I'm distrustful of statistics. I tend to look at much of the statistics that I'm exposed to on a daily basis as data repackaged and re-purposed (weaponized if you like) with a particular agenda (the warhead). This isn't to say that all statistics are bogus, but when you combine differing agendas with an overall lack of understanding of the subject, nonsense usually prevails.
And busting that nonsense is an important job. My colleague Ed Bott did an awesome job yesterday of calming the alarming levels of hyperventilation by certain (less rigorous) elements of the media who were suggesting that some 50% of PCs are affected with malware. Yes, this figure is total and utter nonsense. Ed offers up some better statistics:
The actual number varies, depending on where you are in the world, but for Windows users who have automatic updates turned on, the worldwide average is somewhere between 1% and 2%. In my opinion, if you practice the basics of online security, the likelihood that your Windows PC is infected by malware is a tiny fraction of 1%.
But when invoking statistics, we gotta be careful. That whole "if you practice the basics of online security, the likelihood that your Windows PC is infected by malware is a tiny fraction of 1%" didn't sit well with me at the time I read it. Why? Because it felt like a statistic pulled out of the air and designed to give you a warm fuzzy feeling. After all, everyone thinks they're smart, above average intelligence, above-average in look, and everyone thinks that they aren't being idiots when it comes to security, so we can ALL feel happy and confident that WE'RE NOT in that "tiny fraction of 1%."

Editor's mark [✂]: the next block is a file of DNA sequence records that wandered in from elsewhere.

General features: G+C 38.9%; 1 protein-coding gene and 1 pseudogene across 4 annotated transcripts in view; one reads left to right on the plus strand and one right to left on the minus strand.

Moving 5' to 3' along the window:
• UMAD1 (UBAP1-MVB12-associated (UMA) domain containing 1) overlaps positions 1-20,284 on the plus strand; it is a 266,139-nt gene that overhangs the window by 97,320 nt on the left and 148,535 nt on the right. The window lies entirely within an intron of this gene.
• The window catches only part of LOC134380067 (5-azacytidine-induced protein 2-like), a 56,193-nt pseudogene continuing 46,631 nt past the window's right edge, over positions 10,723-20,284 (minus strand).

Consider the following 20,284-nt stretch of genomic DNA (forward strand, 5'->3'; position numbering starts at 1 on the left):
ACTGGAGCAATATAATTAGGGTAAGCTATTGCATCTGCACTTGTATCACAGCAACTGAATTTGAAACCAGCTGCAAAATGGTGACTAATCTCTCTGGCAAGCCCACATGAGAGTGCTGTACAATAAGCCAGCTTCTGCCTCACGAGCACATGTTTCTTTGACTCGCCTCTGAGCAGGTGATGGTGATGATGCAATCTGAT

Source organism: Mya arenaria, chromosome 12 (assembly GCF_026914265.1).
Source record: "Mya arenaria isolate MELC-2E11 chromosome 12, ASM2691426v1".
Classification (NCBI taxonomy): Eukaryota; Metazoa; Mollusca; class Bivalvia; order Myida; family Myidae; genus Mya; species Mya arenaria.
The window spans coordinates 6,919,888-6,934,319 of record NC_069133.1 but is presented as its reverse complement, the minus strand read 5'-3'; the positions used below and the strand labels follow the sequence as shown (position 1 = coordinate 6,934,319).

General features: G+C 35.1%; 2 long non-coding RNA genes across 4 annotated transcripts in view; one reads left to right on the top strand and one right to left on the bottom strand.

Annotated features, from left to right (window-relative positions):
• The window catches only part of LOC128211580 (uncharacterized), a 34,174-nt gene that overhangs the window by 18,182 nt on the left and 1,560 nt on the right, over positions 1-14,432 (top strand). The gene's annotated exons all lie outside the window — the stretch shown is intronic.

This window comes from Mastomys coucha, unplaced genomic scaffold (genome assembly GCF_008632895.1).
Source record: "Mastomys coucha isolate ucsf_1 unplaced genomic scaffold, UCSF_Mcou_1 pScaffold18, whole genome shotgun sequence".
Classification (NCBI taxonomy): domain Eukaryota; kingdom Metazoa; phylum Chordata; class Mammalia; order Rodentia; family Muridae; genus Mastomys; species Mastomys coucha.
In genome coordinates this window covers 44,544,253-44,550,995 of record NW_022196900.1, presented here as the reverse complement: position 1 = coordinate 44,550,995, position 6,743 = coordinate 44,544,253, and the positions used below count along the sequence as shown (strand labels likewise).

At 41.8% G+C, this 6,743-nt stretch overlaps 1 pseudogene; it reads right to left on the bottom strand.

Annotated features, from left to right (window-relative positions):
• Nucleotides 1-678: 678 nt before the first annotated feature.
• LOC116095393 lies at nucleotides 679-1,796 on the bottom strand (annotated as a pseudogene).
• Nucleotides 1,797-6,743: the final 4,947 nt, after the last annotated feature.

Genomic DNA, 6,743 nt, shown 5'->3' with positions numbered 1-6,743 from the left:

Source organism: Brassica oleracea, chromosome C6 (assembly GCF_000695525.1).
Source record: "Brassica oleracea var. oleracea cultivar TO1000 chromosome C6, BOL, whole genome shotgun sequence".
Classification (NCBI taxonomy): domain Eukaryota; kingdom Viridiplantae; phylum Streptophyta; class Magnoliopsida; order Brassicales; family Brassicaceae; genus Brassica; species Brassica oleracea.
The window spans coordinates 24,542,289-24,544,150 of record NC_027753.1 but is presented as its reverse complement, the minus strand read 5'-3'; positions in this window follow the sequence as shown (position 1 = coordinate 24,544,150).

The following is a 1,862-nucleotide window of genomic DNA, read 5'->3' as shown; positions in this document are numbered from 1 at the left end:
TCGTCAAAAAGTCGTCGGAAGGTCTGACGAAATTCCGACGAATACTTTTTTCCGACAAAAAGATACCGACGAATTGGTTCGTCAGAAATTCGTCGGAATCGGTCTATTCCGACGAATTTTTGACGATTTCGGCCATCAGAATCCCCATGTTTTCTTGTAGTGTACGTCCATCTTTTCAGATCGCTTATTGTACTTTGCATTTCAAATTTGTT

Ahhh ... do you feel that nice warm fuzzy feeling yet?
Oh dear ...
Statistics are great until they blow up in your face.
I'm going to assume that the folks at Oak Ridge aren't idiots, and that they do practice some level of security. They are, after all, smart people. Oak Ridge National Laboratories is a super-secret facility which is managed by the US Department of Energy and conducts research into nuclear energy, chemical science, and biological systems. But this doesn't protect against a well-targeted, well-crafted attack. And this is increasingly the problem facing organizations - and the bigger they are, the more of a target they are. A home user might be able to draw comfort from the fact that they fall into the 2% or the "tiny fraction of 1%" category because they are doing all the right things and are all up-to-date on the patch front, but the truth is that you can still be hit, and hit hard. A home user can find their machine compromised thanks to a zero-day Flash player vulnerability just as easily as a super-secret organization can be bought to its knees by a well-chosen zero-day.
While a home user might be able to rely on the 2% rule thanks to anonymity and obscurity, but enterprise can't afford to fall into the trap of playing the statistics game. Yes, the warm fuzzy feeling is nice, I know, but you have to assume that you're a target, and that the attack is likely to be unique and creative.
Expect the unexpected!
With that in mind you need to build your infrastructure in such a way that both makes these attacks harder, and minimizes the possibility of data leakage. You also need to be sensitive to odd activity (which Oak Ridge seems to have been) and cut off the hacker's access as soon as possible (which again Oak Ridge seems to have done, keeping the data theft "in the megabytes, not the gigabytes").
I'm not going to get into that whole Windows vs. Mac vs Linux debate because that's also irrelevant in the big scheme of things. Your "Average Joe" user is probably safest running Linux or Mac than Windows (simply playing the statistics), but if the prize is large enough, you're really not safe no matter what you use. You cannot rely on statistics to protect you any more than browser or operating system zealotry.
Take care ... it's dangerous out there!